Paladin is the seventh and last book in The Interregnum series, set in the 1941-2001 time during which High King James IV, the supposed check on the rapacious court nobles, was banned and exiled from his throne. Book six, The Builder, left the story line with Royalist First General Mara Meathe disillusioned in love, by the army, and by Court and family intrigue, so resolved to war no more. Her young friend Lucas, first seen in these yarns as a talented but angst-filled and confused teenager, has returned to Tirdia (our Earth) from Hibernia, bent on  resolving his own old misdeeds, and also out of the Hibernian leadership picture. 

But the royal-hating racist ruler of Munster is determined to usurp the vacant High Kingship and massacre his opponents–anyone of colour, not sufficiently pure Irish and loyal to him, or having a mind for religion. An apocalyptic Second Battle of Glenmorgan looms, and without superlative leadership, the royals and their allies, perhaps civilization itself, seem doomed. 

Interspersed chapters contain yet another retelling of the First Battle of Glenmorgan, and the surprising truth concerning a key player of that day. What link does she provide between the two main narratives? 

But most of the many chapters recount the adventures and quest for identity of a long-lived character called The Paladin, who first comes to consciousness in the modern era when she awakens with no memory of her past, near naked and half burned, tumbling down a garbage heap after being ejected from a dumpster at the Dublin land fill in 1492. 

The Paladin’s story, told in sections of about one per century or so, is the chronological conclusion of The Throne series, which told the 1000-1441 history of the Irish Throne Brian Boru established when he was NOT killed following the 1014 Battle at Contarf. However, for the most part it can be read without first perusing those three books. 

It soon evidences that the Paladin is yet another character (besides the two alternate versions of Caine) who somewhat inconveniently is not merely very hard to kill, but when she is, does not stay dead, but is returned to fight yet another time (and continue as Heaven’s minder for Samadeya Qayin–the Caine who is Heaven’s ally). Minor wounds like a sword to the heart can be shrugged off, but a dismembering generally results in starting over cells reorganized into a much younger body, with memories returning at an apparent age in the mid-twenties. (This is not reincarnation but regeneration.)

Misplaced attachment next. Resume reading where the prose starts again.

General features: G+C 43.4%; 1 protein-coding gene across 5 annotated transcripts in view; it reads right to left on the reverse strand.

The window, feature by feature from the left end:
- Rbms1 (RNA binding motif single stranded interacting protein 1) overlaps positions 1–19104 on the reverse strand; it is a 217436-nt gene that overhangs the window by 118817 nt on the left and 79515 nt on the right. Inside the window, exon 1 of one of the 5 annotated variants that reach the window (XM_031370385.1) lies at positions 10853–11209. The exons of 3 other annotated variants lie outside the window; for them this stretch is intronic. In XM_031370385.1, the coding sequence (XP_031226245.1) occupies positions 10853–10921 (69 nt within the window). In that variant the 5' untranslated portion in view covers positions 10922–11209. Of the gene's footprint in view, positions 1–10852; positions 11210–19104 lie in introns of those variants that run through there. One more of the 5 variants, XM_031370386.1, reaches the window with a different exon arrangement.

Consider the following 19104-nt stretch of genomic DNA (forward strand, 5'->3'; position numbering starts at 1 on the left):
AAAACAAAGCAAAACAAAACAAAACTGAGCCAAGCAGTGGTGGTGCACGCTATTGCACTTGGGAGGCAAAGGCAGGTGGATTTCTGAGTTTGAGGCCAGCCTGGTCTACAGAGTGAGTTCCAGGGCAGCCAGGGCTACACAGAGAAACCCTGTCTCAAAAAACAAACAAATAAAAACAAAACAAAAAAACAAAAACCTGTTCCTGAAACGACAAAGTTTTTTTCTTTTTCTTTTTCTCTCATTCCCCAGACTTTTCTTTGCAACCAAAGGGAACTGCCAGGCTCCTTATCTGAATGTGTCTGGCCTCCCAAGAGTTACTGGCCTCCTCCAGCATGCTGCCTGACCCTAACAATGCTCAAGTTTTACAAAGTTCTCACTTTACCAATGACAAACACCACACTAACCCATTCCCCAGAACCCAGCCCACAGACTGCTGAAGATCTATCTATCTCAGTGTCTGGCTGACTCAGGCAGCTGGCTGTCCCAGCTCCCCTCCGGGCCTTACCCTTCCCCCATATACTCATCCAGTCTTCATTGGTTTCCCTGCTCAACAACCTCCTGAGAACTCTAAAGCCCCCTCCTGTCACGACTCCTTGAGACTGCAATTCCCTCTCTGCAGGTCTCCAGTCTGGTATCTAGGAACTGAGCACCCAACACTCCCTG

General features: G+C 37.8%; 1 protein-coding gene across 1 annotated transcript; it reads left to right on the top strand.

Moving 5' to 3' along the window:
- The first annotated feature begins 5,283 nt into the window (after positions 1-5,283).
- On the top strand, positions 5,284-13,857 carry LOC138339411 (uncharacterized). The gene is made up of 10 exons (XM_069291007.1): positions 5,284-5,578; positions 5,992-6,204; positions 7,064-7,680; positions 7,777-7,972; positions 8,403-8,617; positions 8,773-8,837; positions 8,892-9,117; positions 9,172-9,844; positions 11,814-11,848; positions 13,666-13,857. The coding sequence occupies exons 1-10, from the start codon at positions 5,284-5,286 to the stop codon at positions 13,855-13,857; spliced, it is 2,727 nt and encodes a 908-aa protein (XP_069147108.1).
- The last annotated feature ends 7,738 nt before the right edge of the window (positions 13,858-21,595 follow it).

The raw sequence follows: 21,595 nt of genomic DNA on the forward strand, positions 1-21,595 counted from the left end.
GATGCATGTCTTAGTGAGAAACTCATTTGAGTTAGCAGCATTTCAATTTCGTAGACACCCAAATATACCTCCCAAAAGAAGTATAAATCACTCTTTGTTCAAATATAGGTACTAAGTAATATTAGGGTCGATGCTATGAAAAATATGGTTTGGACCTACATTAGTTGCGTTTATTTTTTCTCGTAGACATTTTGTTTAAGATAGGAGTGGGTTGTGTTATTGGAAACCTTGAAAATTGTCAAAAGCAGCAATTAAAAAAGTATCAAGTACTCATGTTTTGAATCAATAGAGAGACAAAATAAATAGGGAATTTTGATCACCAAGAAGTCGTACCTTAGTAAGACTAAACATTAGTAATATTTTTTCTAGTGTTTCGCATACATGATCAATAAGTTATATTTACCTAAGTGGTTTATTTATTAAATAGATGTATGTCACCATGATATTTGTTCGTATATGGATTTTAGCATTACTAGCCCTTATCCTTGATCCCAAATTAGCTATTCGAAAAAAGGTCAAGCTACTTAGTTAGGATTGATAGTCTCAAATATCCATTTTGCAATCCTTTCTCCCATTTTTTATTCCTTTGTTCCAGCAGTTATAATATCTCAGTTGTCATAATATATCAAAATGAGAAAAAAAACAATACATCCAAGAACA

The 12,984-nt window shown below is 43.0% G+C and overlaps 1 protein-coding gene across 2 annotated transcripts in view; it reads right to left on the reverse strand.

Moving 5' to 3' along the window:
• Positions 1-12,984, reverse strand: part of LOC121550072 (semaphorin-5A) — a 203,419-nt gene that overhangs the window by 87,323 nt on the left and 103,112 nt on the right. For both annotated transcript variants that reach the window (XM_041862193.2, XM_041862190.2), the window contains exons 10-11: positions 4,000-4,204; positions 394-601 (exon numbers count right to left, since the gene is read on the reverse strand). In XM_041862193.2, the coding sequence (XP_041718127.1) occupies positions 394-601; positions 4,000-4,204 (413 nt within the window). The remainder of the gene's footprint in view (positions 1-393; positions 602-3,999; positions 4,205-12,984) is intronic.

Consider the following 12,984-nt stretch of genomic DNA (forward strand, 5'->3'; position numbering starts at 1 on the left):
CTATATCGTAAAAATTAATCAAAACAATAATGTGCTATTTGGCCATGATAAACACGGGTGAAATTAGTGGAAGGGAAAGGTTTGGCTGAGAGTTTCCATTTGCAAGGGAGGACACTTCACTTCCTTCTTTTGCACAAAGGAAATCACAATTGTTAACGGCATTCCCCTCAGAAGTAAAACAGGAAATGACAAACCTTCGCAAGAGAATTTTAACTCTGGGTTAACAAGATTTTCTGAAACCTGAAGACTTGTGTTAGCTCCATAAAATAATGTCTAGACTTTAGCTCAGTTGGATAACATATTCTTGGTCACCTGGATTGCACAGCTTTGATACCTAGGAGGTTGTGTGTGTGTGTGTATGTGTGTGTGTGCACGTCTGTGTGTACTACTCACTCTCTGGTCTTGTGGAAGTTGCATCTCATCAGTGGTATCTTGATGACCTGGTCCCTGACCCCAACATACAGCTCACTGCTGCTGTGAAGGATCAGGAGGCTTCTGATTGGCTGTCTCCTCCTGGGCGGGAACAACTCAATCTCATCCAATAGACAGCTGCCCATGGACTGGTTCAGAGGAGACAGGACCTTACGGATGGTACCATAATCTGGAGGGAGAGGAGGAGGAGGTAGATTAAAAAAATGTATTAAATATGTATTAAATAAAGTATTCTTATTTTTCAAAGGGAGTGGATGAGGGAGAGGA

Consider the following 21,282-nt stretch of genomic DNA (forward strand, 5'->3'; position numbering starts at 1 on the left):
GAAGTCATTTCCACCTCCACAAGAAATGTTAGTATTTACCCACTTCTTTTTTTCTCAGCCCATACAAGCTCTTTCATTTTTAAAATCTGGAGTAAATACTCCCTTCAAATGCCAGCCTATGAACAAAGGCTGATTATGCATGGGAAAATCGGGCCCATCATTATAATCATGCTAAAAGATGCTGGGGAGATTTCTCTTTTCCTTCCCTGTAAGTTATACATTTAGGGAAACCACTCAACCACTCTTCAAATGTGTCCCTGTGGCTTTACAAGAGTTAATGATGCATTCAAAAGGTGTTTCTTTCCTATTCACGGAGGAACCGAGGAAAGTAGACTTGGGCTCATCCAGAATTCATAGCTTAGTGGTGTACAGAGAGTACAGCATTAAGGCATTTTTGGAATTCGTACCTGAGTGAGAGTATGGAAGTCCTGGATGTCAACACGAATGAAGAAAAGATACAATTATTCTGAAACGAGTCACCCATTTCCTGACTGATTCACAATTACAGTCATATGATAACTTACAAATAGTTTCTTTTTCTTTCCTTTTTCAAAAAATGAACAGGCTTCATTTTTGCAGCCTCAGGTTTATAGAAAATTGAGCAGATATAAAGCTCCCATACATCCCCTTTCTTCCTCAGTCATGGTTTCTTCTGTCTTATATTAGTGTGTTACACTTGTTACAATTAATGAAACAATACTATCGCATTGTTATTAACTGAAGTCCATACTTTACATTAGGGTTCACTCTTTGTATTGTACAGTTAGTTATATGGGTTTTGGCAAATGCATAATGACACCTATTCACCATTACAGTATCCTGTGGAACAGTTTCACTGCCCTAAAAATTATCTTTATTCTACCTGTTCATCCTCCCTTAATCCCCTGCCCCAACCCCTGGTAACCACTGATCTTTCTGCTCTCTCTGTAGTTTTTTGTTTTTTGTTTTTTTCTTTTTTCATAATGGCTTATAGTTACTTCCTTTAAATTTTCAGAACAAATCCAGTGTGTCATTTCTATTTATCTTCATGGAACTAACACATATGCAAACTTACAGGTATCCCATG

The story lines come together as several of The Interregnum’s female characters become mind-linked in their dreams, (Lucas listening in due to a previous session with Lady Mara). They shortly realize as they dream the Paladin’s life that of them is she. Yet, none could be. And they have new battles to fight–some against other than the most obvious enemies. Lucas is also headed for an ultimate showdown with Pelik-Qayin, his biological father by rape and the quintessential evil “clone twin” of Samadeya from the first nexus. 

Who is the Paladin, really? Who was she before 1492? Who will Lucas become if one of him survives? Can all the identity crises be resolved?…in time? How is it that more than a century of The Paladin’s memories were as a man, not a woman–and those were the first the dreamers accessed? In all the uncertainty and war, is there time for romance? And who is Ollamh Johnic, one of the ostensible editors of the book? 

Paladin is a 450K-word behemoth that winds up all the main plots in both series–a whole summer’s reading, and several years in the making. Should be on Amazon Real Soon Now. What’s in the works? A couple of short stories, a paper on Wirthian macros, and this column. And that bit of self-referentialism reminds the Spy that when he was recently asked if he was a reflective person he replied that upon considering the matter he realized he had never really thought about whether he was or not. 

–The Northern Spy

Opinions expressed here are entirely the author’s own, and no endorsement is implied by any community or organization to which he may be attached. Rick Sutcliffe, (a. k. a. The Northern Spy) is professor of Computing Science and Mathematics, Associate Dean of Science and Chair of the University Senate at Canada’s Trinity Western University. He has been involved as a member of or consultant with the boards of several organizations, and participated in developing industry standards at the national and international level. He is a co-author of the Modula-2 programming language R10 dialect. He is a long time technology author and has written two textbooks and ten alternate history SF novels, one named best ePublished SF novel for 2003. His articles, columns, and papers have appeared in numerous magazines, newspapers, and journals (dead-tree and online), and he’s a regular speaker at churches, schools, academic meetings, and conferences. He and his wife Joyce have lived in the Aldergrove/Bradner area of B.C. since 1972. 

Want to discuss this and other Northern Spy columns or Rick’s SF? Check out  the Arjay blog at 

URLs for Rick Sutcliffe’s Arjay Enterprises: 

The Northern Spy Home Page: http: //www. TheNorthernSpy. com

opundo : http: //opundo. com

Sheaves Christian Resources : http: //sheaves. org

WebNameHost : http: //www. WebNameHost. net

WebNameSource : http: //www. WebNameSource. net

nameman : http: //nameman. net

General URLs for Rick Sutcliffe’s Books: 

Author Site: http: //www. arjay. ca

Publisher’s Site: http: //www. writers-exchange. com/Richard-Sutcliffe. html

The Fourth Civilization–Ethics, Society, and Technology (4th 2003 ed. ): http: //www. arjay. bc. ca/EthTech/Text/index. html

URLs for resources mentioned in this column 

Bosch Batteries